From: Williams, Geoffrey (CTR) - FS, OR
Sent: Thursday, May 25, 2023 2:10:44 PM
Dear colleagues and contacts in the forest genetics world,
Please consider submitting to the following and share with your networks.
We invite you to submit "Resilience of Forest Biodiversity to Climate Change and Pests: Civic Engagement and Conservation in Seed Banks, Public Gardens, and Wild, Urban, and Agroforestry Landscapes". This session is organized by members of the Society of American Foresters, Kew Gardens, Morton Arboretum, and the US Forest Service, and one of eight linked to the International Society of Tropical Foresters. The deadline for abstract submissions is 2 June 2023 (3 weeks from today). The session proposal is included below.
NOTE: Presently, we cannot offer funding for travel and registration; we are exploring options and appreciate any leads you may have.
To conserve biodiversity, multiple approaches can be taken on the ground. This mini-symposium (Panel, Flash-talks & Posters) represents experts who focus on complementary aspects of conservation and reforestation; threat assessment, seed collecting and banking from wild trees, collective action and civic engagement, the roles of public gardens in conserving genetic resources, developing genetic resistance to pests to conserve biodiversity, and the importance of conserving genetic diversity in the face of pests and climate change.
Seed is the unit by which biodiversity is propagated, and therefore, protected. There is ever increasing pollination disruption with shifting local climate conditions and more fragmented and degraded native ecosystems. As forests and genetic diversity are lost, so are mother trees for seed collection, in a time when people want to greatly scale reforestation efforts. In addition to potential declines in seed crops, global trade, biodiversity loss, and fragmentation increase the threat of emergent insect and pathogen outbreaks, resulting in local or range-wide extinction of iconic tree species. Therefore, there is a global need for threat assessments, seed collection and banking of native tree species.
In the context of the above challenges and solutions, public gardens and arboreta are critical to the resilience of forests and society. In addition to acting as living collections, seed sources, and refugia of tree species, public gardens serve as biodiversity hotspots in cities, and meeting places for public and volunteer conservation efforts and outreach. As sentinels, trees in public gardens can be used to proactively detect emergent disease threats. Through collective action, exchange of information, public engagement, and local expert knowledge, "think global, act local" could be applied to aid proactive efforts to protect forest biodiversity from the next major pests across the world. Local experts and civic ecologists can accomplish this by collecting seed and observing trees in native environments, plantations, public gardens, and urban forests. Breeding or human-directed genetic improvement presents a practical solution for restoration of species that are impacted by emergent pest epidemics, climate change, or other threats. The utility of breeding to protect biodiversity also depends on the prior establishments of seed banks and other germplasm resources. It is critical to generate a prior understanding of the diversity of populations of tree species valued for their ecological, horticultural, or economic and commercial characteristics, the observed or potential effects of threats to those populations, and the role diversity could play in recovery of species.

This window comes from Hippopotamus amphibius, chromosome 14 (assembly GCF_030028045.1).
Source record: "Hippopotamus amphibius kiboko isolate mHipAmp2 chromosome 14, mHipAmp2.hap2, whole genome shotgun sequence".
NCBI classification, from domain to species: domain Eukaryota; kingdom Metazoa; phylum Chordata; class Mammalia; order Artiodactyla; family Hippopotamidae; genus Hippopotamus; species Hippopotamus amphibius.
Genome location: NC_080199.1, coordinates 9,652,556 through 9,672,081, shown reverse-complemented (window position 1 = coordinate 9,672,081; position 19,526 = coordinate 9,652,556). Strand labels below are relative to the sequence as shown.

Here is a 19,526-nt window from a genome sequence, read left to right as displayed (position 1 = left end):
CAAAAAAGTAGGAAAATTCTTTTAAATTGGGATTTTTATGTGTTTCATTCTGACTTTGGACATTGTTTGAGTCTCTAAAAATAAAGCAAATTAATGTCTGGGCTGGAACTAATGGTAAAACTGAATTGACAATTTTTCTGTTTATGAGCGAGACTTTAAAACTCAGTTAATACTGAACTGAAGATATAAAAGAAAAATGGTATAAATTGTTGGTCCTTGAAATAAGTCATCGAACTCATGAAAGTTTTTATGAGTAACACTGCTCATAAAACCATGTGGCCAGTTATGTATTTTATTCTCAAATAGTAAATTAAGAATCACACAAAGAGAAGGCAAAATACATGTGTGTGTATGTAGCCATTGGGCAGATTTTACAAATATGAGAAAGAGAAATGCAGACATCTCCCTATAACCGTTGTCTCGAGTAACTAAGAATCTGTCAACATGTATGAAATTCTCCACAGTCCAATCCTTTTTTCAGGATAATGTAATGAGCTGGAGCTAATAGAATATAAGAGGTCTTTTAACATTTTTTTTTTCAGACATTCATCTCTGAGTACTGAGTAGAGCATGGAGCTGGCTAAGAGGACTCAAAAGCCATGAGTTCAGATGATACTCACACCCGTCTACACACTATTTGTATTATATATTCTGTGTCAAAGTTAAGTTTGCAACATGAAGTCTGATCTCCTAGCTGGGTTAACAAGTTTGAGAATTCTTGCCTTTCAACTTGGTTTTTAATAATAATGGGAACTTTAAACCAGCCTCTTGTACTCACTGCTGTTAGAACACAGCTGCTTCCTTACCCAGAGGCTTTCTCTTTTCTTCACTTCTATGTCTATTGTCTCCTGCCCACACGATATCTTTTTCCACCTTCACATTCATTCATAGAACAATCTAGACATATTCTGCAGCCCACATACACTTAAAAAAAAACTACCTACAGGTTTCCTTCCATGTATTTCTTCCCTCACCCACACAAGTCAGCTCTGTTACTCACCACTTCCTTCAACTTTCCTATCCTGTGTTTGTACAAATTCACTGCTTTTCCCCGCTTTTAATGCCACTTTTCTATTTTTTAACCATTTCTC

1: collecting seed, 2: seed banking, 3: assessing threats, 4: think global act local to address threats with civic ecology and urban forests and botanical gardens, 5: public gardens supporting conservation efforts, and 6/7: developing genetic resistance to conserve biodiversity and conserving biodiversity.
Abstract submission details
The call for abstracts for IUFRO 2024 is at https://iufro2024.com/call-for-congress-abstracts/. The abstract announcement is at https://iufro2024.com/wp-content/uploads/IUFRO_2024-Call_for_Abstracts-1-2.…. (NOTE THAT THE SESSION ABSTRACT DEADLINE HAS PASSED. THE CALL NOW IS FOR PRESENTATION ABSTRACTS).